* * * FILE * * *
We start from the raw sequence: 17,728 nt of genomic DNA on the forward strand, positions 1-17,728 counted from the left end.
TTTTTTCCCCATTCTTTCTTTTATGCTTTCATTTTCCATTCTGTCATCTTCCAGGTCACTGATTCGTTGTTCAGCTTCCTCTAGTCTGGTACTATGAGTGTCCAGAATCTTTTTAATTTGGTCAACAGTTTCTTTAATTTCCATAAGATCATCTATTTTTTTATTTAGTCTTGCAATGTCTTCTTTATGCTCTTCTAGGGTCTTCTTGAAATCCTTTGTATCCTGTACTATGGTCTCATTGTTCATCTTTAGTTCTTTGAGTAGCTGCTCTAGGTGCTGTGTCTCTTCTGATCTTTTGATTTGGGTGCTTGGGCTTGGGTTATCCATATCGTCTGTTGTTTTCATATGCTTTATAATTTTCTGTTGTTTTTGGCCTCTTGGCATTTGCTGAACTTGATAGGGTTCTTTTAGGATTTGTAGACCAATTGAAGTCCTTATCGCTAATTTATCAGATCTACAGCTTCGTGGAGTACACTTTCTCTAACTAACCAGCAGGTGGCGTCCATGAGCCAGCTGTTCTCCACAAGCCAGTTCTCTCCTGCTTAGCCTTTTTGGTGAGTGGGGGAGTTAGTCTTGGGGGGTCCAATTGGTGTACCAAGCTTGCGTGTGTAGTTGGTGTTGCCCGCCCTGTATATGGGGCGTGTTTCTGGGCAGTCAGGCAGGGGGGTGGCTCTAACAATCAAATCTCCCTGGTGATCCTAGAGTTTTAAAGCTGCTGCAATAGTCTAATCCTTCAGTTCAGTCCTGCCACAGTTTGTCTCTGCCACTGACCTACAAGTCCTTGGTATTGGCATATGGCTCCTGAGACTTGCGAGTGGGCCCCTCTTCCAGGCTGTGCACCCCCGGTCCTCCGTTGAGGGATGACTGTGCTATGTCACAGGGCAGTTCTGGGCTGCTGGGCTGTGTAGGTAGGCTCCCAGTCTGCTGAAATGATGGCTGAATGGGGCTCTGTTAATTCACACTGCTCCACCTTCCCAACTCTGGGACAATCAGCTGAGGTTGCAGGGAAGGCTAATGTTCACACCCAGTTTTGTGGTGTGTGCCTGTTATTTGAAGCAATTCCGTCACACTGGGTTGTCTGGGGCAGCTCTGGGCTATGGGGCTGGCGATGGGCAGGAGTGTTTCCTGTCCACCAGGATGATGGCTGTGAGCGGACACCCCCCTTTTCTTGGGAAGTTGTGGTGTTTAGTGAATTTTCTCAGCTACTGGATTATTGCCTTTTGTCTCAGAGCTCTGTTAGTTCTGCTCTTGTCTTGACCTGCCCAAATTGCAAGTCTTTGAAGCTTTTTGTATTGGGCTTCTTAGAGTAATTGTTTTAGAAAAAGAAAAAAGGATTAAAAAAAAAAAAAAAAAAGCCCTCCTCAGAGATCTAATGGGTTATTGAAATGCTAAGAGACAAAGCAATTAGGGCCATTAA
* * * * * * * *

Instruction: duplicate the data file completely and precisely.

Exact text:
We start from the raw sequence: 17,728 nt of genomic DNA on the forward strand, positions 1-17,728 counted from the left end.
TTTTTTCCCCATTCTTTCTTTTATGCTTTCATTTTCCATTCTGTCATCTTCCAGGTCACTGATTCGTTGTTCAGCTTCCTCTAGTCTGGTACTATGAGTGTCCAGAATCTTTTTAATTTGGTCAACAGTTTCTTTAATTTCCATAAGATCATCTATTTTTTTATTTAGTCTTGCAATGTCTTCTTTATGCTCTTCTAGGGTCTTCTTGAAATCCTTTGTATCCTGTACTATGGTCTCATTGTTCATCTTTAGTTCTTTGAGTAGCTGCTCTAGGTGCTGTGTCTCTTCTGATCTTTTGATTTGGGTGCTTGGGCTTGGGTTATCCATATCGTCTGTTGTTTTCATATGCTTTATAATTTTCTGTTGTTTTTGGCCTCTTGGCATTTGCTGAACTTGATAGGGTTCTTTTAGGATTTGTAGACCAATTGAAGTCCTTATCGCTAATTTATCAGATCTACAGCTTCGTGGAGTACACTTTCTCTAACTAACCAGCAGGTGGCGTCCATGAGCCAGCTGTTCTCCACAAGCCAGTTCTCTCCTGCTTAGCCTTTTTGGTGAGTGGGGGAGTTAGTCTTGGGGGGTCCAATTGGTGTACCAAGCTTGCGTGTGTAGTTGGTGTTGCCCGCCCTGTATATGGGGCGTGTTTCTGGGCAGTCAGGCAGGGGGGTGGCTCTAACAATCAAATCTCCCTGGTGATCCTAGAGTTTTAAAGCTGCTGCAATAGTCTAATCCTTCAGTTCAGTCCTGCCACAGTTTGTCTCTGCCACTGACCTACAAGTCCTTGGTATTGGCATATGGCTCCTGAGACTTGCGAGTGGGCCCCTCTTCCAGGCTGTGCACCCCCGGTCCTCCGTTGAGGGATGACTGTGCTATGTCACAGGGCAGTTCTGGGCTGCTGGGCTGTGTAGGTAGGCTCCCAGTCTGCTGAAATGATGGCTGAATGGGGCTCTGTTAATTCACACTGCTCCACCTTCCCAACTCTGGGACAATCAGCTGAGGTTGCAGGGAAGGCTAATGTTCACACCCAGTTTTGTGGTGTGTGCCTGTTATTTGAAGCAATTCCGTCACACTGGGTTGTCTGGGGCAGCTCTGGGCTATGGGGCTGGCGATGGGCAGGAGTGTTTCCTGTCCACCAGGATGATGGCTGTGAGCGGACACCCCCCTTTTCTTGGGAAGTTGTGGTGTTTAGTGAATTTTCTCAGCTACTGGATTATTGCCTTTTGTCTCAGAGCTCTGTTAGTTCTGCTCTTGTCTTGACCTGCCCAAATTGCAAGTCTTTGAAGCTTTTTGTATTGGGCTTCTTAGAGTAATTGTTTTAGAAAAAGAAAAAAGGATTAAAAAAAAAAAAAAAAAAGCCCTCCTCAGAGATCTAATGGGTTATTGAAATGCTAAGAGACAAAGCAATTAGGGCCATTAA